The buildings that they’re building, whether they are homes, whether they are multifamily buildings or rental units or anything else, these are things that are going to last for the next 30 or 40 years, or longer. And we need communities to be thinking about what their communities can look like over that period of time and build for those eventualities. That’s what we are trying to accomplish in affirmatively furthering fair housing, to do so in a way that makes sense, that meets our capabilities, to be able to be of assistance to jurisdictions, and to, very importantly, provide a voice for people with disabilities in a community, provide a voice for minorities in the community and [for] those who are not yet in the community but would be there if there was truly open housing.

The processes of working out something this comprehensive in a bureaucracy is very difficult, or at least time consuming. Are there specific challenges or points of contention that you’re trying to work out? It sounds like you’re doing a bit of balancing between wanting to make sure that it’s not prescriptive but, as you said, giving community a voice. What are some of the tensions that are being worked through in the process of developing the regulation?

We’re working very deliberatively on issues such as data, community participation, and standards by which we will determine success. And because it is making sure that HUD’s work follows the civil rights laws and furthers them, it involves coordination within HUD headquarters and also across governmental institutions. We have 10 regions and 43 offices around the country. But we are not everywhere, so we are going to need the help of people in the communities to really know what it means to have a development sited in one place or the other.

In the last administration, we did not see the active pursuit of fair housing or really civil rights cases in general. And now, with the current administration, that’s really stepped back up, and many people were very glad to see that. But is there any way to institutionalize that more active look at fair housing and civil rights so that it doesn’t disappear again as political administrations change?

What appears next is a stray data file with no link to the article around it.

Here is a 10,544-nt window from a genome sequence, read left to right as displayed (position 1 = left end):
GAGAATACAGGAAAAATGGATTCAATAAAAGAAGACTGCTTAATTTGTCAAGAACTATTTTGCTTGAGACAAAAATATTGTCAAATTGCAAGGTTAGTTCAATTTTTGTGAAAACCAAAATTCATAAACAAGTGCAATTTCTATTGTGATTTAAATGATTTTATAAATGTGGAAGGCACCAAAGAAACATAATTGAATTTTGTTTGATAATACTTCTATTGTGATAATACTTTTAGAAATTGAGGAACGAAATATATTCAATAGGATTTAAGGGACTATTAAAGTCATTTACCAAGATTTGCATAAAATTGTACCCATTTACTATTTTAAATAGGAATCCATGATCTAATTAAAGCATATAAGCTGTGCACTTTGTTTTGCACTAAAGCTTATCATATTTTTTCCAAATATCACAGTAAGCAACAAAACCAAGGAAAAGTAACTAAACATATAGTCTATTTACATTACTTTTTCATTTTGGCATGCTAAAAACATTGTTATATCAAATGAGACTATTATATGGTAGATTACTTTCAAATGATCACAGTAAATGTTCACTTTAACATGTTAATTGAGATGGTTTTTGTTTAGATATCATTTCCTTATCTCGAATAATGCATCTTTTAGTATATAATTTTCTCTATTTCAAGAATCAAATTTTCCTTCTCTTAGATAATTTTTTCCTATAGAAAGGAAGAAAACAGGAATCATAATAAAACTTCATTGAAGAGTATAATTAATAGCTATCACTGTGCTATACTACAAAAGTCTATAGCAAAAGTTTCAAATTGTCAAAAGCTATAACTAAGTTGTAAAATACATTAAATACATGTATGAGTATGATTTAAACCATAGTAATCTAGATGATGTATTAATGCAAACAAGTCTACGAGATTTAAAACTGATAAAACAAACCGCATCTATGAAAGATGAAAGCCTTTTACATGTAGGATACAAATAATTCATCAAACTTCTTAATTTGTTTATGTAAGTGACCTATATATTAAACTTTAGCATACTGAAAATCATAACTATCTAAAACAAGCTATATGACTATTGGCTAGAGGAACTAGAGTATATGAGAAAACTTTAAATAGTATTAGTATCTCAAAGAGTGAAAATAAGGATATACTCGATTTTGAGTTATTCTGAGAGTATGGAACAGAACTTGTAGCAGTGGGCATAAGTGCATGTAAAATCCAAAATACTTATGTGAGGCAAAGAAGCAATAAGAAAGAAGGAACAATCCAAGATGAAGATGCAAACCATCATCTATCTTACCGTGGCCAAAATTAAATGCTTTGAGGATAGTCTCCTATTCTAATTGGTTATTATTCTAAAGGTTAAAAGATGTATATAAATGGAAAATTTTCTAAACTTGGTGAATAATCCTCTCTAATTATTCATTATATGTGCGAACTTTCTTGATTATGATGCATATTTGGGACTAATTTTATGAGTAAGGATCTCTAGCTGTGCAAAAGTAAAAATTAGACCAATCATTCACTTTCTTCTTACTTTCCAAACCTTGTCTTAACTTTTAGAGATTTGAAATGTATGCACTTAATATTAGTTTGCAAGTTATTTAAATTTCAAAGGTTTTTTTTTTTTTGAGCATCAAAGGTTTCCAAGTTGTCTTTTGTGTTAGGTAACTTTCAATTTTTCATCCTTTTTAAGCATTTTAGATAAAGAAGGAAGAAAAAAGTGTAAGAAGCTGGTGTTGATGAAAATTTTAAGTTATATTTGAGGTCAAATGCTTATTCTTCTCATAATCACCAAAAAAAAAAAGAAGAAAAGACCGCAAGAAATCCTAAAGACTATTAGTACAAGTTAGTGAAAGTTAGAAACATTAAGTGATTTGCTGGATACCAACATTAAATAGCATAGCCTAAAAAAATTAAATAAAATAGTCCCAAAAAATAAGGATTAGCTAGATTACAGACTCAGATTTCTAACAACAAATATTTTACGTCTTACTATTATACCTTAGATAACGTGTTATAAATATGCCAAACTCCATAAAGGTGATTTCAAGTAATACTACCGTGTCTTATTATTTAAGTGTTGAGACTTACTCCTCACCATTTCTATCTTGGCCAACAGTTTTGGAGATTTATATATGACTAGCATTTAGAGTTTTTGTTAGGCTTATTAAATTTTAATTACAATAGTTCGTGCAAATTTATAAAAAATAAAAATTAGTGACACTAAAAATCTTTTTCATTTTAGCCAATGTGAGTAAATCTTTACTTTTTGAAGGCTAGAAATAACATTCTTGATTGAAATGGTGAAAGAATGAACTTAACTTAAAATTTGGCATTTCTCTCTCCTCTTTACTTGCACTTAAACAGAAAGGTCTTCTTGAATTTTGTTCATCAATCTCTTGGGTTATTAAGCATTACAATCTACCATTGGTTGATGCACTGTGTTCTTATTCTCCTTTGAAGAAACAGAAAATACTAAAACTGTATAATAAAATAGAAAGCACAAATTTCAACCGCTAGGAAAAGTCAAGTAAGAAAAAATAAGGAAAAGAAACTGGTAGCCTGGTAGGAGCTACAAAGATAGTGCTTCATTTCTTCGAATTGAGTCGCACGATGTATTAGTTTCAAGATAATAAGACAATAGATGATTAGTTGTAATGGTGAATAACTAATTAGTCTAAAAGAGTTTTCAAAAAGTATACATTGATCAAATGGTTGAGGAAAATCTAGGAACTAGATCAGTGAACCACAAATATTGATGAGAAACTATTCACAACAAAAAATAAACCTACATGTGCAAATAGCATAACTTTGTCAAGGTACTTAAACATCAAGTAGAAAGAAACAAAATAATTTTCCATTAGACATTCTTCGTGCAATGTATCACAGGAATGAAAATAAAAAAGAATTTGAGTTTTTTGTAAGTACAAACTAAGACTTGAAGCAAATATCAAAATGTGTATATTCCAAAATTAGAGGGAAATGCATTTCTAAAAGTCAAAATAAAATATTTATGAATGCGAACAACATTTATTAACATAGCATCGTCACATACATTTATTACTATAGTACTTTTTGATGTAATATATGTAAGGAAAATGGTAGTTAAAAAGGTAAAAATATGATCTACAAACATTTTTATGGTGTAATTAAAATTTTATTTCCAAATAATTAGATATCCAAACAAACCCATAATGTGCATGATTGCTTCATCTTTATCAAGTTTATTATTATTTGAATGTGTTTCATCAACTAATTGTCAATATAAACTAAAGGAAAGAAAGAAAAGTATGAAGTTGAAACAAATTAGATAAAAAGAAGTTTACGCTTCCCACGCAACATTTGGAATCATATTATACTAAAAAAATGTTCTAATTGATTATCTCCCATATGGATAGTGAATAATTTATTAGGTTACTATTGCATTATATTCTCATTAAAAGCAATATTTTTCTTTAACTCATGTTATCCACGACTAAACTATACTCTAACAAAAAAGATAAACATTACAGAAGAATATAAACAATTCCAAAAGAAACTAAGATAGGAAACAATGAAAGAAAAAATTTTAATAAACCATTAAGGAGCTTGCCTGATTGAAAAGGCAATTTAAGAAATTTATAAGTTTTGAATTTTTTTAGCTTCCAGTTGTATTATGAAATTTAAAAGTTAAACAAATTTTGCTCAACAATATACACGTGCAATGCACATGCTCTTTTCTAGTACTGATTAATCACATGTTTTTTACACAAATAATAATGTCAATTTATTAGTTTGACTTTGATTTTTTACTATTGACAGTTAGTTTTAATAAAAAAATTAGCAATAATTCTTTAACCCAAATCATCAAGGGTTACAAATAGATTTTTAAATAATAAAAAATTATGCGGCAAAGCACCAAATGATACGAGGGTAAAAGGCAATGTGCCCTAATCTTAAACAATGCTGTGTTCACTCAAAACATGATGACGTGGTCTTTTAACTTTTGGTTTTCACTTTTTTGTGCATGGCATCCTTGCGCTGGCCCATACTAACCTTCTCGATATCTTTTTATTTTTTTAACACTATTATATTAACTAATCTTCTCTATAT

You’re always going to see changes in priorities and policies; that’s the nature of the changes in the executive branch. The affirmatively furthering regulation, as well as the Section 3 changes, are designed to provide some continuity once we establish exactly where we want to go in these areas.

As we look at what a new affirmatively furthering fair housing structure will look like, we’re going to make sure it’s not designed to be a tug-of-war between the federal government that’s writing the check and the local government that’s receiving the money. So I would hope that, future administrations that come in in the next six years or so, that they would be looking at this as a success, as a way of advancing opportunity and not looking to cut it back.

Affirmatively furthering fair housing is not just a function for HUD. It’s all the departments of government. Does HUD have conversations around this issue with Treasury, FDIC, or others?

We talk and collaborate where we can. Often times we deal with different aspects of the problem, but a lot of us review the same data so that we can help other institutions identify possible fair housing concerns.

The new Consumer Financial Protection Bureau will help tremendously to be able to assist us as they look at practices and policies of lenders. We have a very strong collaboration right now with the Department of Justice, not only on our more traditional Title VIII cases, but also in the broad areas of equal credit and fair lending.


  1. We are looking for information on the 12 HUD funded section 3 regional coordinators.This group was funded at the tune of six-hundred thousand to coordinate all section 3 covered recipients/developer that receive LIHTC/HOME assist.